Commercial mortgage service revenue fell due to lower activity as expected with the government-sponsored enterprises. Overall and importantly, contractual revenue sources continue to rise accounting for 53% of total revenue during the period up from 47% in the second quarter of 2013 mostly reflecting the Norland contributions. Our long-running revenue makeshift toward more stable recurring revenue sources was a major factor in the credit rating upgrade we received during the quarter. We’re pleased with our performance in the first half of the year with growth of 24% in revenue and 30% in adjusted earnings per share. In the Americas, revenue increased 11% and EBITDA improved 9% for the first half despite the drag from lower GSE originations. Had GSE activity been flat versus last year’s first half, America’s EBITDA would have increased 14% for the first half of 2014 reflecting positive underlying operating leverage in the business. Overall, our results reflect the ability of our people to deliver premier globally integrated services that create superior value and are increasingly required by clients. This is an enduring strength that provides a competitive advantage to CBRE.

Now, Jim will review the quarter in more depth.

Jim Groch

Thank you, Bob. Please turn to Slide 6. Q2 2014 was another period of strong growth for CBRE. We achieved the 22% revenue increase on the strength of solid organic growth as well as contributions from our acquisition in Norland. Excluding Norland, consolidated revenue rose 11%. Normalized EBITDA in Q2 increased 8% over the prior year quarter. As previously forecasted during our Q1 earnings call, this quarter’s normalized EBITDA was impacted by lower GSE activity and the timing of development sales. Had these two items were flat versus same quarter last year, normalized EBITDA would have been up 13%. After adjusting for selected items EPS increased 16% to $0.36 in Q2. On a GAAP basis earnings per share rose 52% to $0.32,

In Q2 2014, we benefited from a $9.1 million decrease in interest expense primarily due to our refinancing activities last year. This benefit was offset by $10.6 million increase in normalized amortization and depreciation expense.

Our normalized tax rate fell to 37% for the quarter compared with 40% in Q2 ’13. For the full year, we continue to expect the normalized tax rate to be approximately 35%.

Now, discuss the performance of our regional business segments in local starting with the Americas on Slide 7. We continue to produce double-digit growth in the Americas. Overall revenue increased 12% for Q2 2014. This is the seventh consecutive quarter of double-digit revenue growth. Property sales which can be lumpy quarter-to-quarter grew 4% in the second quarter after tough compare. With the Americas, the U.S. experienced 38% growth during Q1 and only 2% growth in Q2. Q2 was against [ph] Q2 of 2013, that had grown 37% over Q2 2012. We anticipate mid teams growth in the second half of the year. Leasing was a standout performer with a 19% revenue increase. This was our highest growth rate since Q2 2011 as we benefited from investments in this core part of our business including continued strong recruiting. Market conditions are improving and CBRE econometric devisers forecast about a 4% rent increase for Q2 ’14 over Q2 2013 based on preliminary data. We continue to enhance our transaction professional’s ability to create competitive advantage for our clients. By example, our transaction professionals now draw off a considerable internal expertise in order to place solutions, logistics, budget management, investment banking and healthcare.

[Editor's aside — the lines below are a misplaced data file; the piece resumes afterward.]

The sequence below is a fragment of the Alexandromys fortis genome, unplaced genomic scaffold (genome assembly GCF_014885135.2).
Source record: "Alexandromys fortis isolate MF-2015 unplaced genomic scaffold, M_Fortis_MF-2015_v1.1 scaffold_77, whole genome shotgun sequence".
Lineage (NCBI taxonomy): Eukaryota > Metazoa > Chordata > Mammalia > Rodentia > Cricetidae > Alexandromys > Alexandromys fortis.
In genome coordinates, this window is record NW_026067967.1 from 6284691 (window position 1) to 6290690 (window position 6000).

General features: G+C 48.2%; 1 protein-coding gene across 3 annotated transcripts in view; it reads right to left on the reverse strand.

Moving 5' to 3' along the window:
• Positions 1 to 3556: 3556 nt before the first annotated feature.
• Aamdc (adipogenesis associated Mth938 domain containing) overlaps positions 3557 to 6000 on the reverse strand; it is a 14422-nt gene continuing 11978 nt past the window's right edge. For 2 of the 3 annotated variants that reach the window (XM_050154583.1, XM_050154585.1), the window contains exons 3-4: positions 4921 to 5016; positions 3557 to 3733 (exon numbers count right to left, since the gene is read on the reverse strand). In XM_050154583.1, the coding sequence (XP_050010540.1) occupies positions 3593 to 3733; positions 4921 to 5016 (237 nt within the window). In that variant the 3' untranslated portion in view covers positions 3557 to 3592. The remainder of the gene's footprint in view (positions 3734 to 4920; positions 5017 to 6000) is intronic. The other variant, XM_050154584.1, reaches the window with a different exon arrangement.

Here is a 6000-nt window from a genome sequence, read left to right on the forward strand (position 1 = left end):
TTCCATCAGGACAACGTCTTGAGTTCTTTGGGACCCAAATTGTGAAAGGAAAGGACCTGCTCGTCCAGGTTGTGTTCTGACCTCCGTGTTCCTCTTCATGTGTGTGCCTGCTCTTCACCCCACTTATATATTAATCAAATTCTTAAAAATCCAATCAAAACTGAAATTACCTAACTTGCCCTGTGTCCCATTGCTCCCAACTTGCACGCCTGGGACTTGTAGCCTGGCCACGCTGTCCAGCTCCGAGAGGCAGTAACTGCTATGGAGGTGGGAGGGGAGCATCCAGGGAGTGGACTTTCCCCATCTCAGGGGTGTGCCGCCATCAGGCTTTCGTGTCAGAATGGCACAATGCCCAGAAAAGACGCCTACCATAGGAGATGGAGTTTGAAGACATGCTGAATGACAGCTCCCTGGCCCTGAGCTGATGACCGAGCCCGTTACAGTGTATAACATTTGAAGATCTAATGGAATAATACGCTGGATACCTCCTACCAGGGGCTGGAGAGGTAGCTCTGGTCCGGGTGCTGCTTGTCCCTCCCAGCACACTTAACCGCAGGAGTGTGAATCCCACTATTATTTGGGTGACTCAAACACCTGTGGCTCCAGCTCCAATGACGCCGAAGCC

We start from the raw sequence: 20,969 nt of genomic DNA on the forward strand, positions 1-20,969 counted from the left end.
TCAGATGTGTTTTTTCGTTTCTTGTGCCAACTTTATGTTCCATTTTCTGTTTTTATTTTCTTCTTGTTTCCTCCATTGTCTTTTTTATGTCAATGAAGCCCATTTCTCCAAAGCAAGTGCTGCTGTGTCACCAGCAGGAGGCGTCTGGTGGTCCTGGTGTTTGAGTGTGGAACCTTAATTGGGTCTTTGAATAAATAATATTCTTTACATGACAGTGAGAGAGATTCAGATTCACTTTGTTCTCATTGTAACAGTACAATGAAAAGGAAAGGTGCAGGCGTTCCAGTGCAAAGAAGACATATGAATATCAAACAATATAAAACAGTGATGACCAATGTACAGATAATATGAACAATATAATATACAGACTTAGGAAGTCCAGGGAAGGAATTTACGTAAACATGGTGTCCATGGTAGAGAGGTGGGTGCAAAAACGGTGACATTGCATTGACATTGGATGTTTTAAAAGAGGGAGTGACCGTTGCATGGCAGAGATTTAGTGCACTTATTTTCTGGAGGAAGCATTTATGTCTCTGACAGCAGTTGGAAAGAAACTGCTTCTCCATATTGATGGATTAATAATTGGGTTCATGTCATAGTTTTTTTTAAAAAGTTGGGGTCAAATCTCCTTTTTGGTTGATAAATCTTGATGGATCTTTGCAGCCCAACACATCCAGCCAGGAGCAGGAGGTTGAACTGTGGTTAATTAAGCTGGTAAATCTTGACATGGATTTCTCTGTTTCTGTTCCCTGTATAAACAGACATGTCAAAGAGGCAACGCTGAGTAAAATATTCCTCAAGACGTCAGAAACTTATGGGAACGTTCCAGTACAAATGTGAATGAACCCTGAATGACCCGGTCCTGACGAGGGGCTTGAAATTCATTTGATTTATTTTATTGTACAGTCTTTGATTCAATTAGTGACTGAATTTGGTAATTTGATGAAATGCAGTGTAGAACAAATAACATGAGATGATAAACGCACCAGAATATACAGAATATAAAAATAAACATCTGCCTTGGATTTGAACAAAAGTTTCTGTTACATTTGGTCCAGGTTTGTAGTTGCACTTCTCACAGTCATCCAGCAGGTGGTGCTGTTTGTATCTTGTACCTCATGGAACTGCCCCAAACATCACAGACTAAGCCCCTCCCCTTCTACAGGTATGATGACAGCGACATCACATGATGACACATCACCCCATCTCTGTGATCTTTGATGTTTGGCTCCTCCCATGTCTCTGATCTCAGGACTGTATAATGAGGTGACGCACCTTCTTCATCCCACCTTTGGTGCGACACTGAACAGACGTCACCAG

Global Corporate Services or GCS in the Americas grew revenue by 19% or 18% in dollars with strong new business wins. There is significant synergy in both directions between GCS and our leasing business as our large corporate customers are increasingly purchasing these services on an integrated multi-year contractual basis. Combined with Asset Services, GCS and Asset Services together grew by 14%.

Please turn to Slide 8 regarding EMEA. EMEA had revenue growth of 82% in Q2. Norland added $196 million of revenue during the period. Even without this contribution, EMEA revenue grew 9% or 16% in U.S. dollars. Norland bolstered our combined GCS and Asset Services growth. However, we achieved 20% revenue growth in local currency without revenue from Norland as our outsourcing business gained attraction in Europe with significant new business wins including a major facilities management contract with Credit Suisse. Property sales also remained strong with revenue up 14%. We continue to see increased activity in more countries including Ireland, the Netherlands and Sweden as well as ongoing strength in Germany. This compensated for lower revenue in the UK where Central London had a pause in activity with some expected Q2 deal activity likely slipped into Q3.

Leasing in EMEA declined 5% in local currency that was essentially flat in U.S. dollars.

Please turn to Slide 9 regarding Asia-Pacific. We achieve 9% revenue growth in Q2 2014. However, the growth rate was reduced to 3% when translated into U.S. dollars primarily due to the weak Australian dollar. GCS and Asset Services combine saw revenue increase 12%. Third-party real estate management is gaining a stronger foothold in Asia with Greater China, India and Japan providing significant contributions this quarter as did Australia.

Leasing revenue rose 9% driven by Australia, India and Greater China where we represented city group in the largest ever office transaction in Hong Kong. We are particularly pleased with this growth at a time when the region’s occupiers generally remain cautious about long-term space commitments. Property sales revenue rose 6%. Activity in Australia was especially robust, which compensated for sluggish performance in most of the rest of the region. Lower EBITDA and operating income for the region in Q2 was primarily due to a decline in high-margin property sales in Japan compared with a very strong second quarter 2013.